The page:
A young woman has spoken out to raise awareness of living with feeding tubes and how it has affected her life.
Leanne-Sydonie Goodlad, 22, was diagnosed with Ehlers Danlos Syndrome, a rare condition affecting her joint flexibility and skin.
The student has suffered with migraines, chronic pain and fatigue throughout her childhood.
But her health has further deteriorated in recent years. Doctors told Leanne-Sydonie she has Crohn’s Disease in 2018 and she was diagnosed with Gastroparesis a year later.
The conditions cause nausea, pain and bloating after eating.
Stuck in a flare-up for nearly a year
Leanne-Sydonie eventually needed feeding tubes to make sure she got the right nutrients her body needs.
“It was sudden,” she said. “We couldn’t get it under control, it wasn’t responding to steroids or anything and I was in a flare for about 11 months, which is really long.
“Once we managed to get that tapered down, I got sick in 2019.
“I wasn’t able to hold down any food or much liquid. I left hospital after seven weeks with a diagnosis of Gastroparesis.”
‘I was distressed I wouldn’t be able to have Christmas dinner’
Leanne-Sydonie initially tried different medications but they did not improve her health.
It was coming up to Christmas when she underwent the procedure to have feeding tubes fitted which she found “distressing”.
“It’s really difficult because it’s a big life change,” she said.
“When I was diagnosed I was crying nearly every day having to accept this was going to be my life.
“Especially with Christmas coming up, it’s a big food-centred event.
“I was so distressed at the idea that I wouldn’t be able to have Christmas dinner.
“Until you have the ability to eat taken away, you don’t realise how much food is a big social thing.
“You always go out for coffee with friends or drinks and nibbles. There’s Christmas, Easter, all these big events centred around food.
“It feels like that whole world is being taken away from you.”
People assume you’re receiving end-of-life care
At the time Leanne-Sydonie’s Nasojejunal and Nasogastric feeding tubes were visible on her face.
During lockdown, she needed to learn how to put one of the tubes down her throat herself so she didn’t have to go to the hospital each week.
She says people can often have preconceptions of her condition assuming you might be suffering from an eating disorder.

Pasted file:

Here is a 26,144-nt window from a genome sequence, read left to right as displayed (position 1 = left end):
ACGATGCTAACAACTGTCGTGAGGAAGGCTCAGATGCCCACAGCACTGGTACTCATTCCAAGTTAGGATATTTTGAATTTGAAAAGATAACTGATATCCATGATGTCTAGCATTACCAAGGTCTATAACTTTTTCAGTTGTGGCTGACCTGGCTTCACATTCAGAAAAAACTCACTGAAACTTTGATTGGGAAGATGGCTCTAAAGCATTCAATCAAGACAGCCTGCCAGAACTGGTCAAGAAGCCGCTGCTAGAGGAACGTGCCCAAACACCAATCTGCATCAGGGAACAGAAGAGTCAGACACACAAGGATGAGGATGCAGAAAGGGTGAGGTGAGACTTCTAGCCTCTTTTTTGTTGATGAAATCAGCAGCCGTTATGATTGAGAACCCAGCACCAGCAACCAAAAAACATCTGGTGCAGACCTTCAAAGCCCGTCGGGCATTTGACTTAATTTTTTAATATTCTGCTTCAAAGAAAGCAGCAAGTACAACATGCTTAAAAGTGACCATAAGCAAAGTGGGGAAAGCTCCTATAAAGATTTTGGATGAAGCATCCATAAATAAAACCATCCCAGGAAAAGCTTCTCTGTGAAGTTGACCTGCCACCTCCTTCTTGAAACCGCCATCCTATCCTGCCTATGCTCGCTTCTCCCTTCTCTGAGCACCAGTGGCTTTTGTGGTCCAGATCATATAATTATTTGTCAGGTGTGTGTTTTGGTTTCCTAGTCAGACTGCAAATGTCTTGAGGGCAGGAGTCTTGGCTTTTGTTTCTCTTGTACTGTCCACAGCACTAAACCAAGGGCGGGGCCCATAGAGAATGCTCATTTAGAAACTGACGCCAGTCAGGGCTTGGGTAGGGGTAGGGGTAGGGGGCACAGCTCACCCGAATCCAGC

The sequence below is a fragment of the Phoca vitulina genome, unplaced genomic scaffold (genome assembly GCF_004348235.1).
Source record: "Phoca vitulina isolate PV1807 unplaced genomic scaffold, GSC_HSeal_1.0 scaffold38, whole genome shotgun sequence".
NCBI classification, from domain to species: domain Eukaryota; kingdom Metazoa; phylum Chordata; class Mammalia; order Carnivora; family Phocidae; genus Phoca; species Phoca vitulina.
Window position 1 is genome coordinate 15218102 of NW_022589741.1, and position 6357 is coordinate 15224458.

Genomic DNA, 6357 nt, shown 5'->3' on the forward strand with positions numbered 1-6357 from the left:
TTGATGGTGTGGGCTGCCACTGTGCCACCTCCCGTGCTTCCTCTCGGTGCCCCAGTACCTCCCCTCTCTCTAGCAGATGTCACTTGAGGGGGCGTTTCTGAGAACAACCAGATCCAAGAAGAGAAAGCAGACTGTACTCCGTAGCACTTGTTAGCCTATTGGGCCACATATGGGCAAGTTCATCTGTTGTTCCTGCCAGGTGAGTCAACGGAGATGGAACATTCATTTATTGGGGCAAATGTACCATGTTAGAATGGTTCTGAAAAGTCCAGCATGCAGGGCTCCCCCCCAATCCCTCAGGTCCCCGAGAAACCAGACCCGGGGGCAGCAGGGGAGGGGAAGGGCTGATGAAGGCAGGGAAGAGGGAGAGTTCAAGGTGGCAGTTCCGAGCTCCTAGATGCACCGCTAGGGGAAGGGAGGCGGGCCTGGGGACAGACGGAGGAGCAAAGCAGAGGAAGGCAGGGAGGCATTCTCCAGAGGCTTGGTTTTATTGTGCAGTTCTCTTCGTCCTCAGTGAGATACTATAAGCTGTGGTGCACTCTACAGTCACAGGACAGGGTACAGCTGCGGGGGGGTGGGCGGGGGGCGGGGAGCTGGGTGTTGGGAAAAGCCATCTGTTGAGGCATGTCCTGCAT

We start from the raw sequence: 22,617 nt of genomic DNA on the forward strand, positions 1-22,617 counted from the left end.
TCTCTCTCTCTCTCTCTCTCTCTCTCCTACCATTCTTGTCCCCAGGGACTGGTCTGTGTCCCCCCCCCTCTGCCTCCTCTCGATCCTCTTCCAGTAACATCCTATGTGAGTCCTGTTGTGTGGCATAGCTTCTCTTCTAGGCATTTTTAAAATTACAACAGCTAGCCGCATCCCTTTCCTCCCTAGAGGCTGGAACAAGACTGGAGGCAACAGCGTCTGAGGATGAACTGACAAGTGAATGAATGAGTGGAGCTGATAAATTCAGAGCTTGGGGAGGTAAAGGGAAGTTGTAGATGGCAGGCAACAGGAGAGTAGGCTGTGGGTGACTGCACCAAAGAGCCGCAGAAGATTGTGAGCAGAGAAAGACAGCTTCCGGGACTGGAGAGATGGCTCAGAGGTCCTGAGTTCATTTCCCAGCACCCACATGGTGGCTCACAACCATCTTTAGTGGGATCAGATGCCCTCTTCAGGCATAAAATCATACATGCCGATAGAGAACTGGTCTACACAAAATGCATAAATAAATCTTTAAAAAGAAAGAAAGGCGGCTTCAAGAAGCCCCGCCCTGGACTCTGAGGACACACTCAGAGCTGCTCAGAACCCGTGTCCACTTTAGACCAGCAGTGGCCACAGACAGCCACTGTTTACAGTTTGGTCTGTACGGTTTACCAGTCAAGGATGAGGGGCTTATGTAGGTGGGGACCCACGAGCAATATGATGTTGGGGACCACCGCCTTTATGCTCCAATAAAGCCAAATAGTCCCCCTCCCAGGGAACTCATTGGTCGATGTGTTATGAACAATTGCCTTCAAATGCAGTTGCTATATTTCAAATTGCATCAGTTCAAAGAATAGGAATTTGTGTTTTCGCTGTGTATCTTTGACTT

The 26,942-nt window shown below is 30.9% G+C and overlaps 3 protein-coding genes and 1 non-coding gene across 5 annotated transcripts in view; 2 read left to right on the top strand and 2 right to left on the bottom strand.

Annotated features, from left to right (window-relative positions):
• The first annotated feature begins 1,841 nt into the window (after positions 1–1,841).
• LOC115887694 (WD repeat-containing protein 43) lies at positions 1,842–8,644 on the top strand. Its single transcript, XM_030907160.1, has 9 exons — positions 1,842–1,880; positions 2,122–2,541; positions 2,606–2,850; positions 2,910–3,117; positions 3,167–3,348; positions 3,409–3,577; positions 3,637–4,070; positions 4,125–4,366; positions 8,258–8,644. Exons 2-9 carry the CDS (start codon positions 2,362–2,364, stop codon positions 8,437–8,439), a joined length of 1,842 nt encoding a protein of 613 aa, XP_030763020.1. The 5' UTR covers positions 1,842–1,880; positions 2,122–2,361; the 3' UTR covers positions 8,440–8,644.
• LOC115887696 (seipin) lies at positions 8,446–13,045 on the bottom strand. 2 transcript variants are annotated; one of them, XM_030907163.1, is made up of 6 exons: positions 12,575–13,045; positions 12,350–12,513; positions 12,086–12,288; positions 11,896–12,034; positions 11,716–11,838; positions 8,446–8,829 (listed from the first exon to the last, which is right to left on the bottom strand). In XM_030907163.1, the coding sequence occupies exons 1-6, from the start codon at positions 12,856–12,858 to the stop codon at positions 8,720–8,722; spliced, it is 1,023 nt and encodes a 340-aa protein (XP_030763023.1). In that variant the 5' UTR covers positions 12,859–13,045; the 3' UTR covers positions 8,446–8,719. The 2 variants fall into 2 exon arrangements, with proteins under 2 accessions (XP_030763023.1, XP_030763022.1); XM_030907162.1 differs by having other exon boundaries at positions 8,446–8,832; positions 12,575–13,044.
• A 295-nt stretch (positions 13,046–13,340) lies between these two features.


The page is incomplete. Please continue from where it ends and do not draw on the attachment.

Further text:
“On the other hand, they might assume you have cancer or because people don’t see it often, they think it’s end-of-life care,” she said.
“If you get a feeding tube you’re ‘maybe going to die soon.’
“They might know of a granny who had dementia and was unable to eat and died a few months or years later, but that isn’t the case for most people who have feeding tubes.”
‘You never really know what’s going on with someone’
Now, she has had a new feeding tube fitted which can’t be seen outside her body but works in the same way.
But it still makes a noise which can confuse people.
She added: “I have to carry a machine pump with me, for 24 hours, and it constantly makes noise.
“I have to walk into seminars and lectures and the pump is making the noises, people are looking around trying to find where the noise is.
“Even though it’s not as obvious on my face, it’s still there.
“It’s a really weird feeling trying to manage your health and university anyway, but having to deal with something so basic and the complications that come with that, along with the stress of assignments and everything, can be quite overwhelming.”
Leanne-Sydonie has now applied to her university for permission to work from home so she’s more comfortable studying her English and Scots Law degree.
But she feels it’s important to raise awareness of her condition and the challenges of living with feeding tubes.
She added: “I want to put an emphasis on invisible disability and the fact that you never really know what’s going on with someone.”
Pinnt (Patients On Intravenous and Nasogastric Nutrition Therapy) is a charity which offers support to those adapting to life on home artificial nutrition. If you’ve been affected, you can call them on 020 3004 6193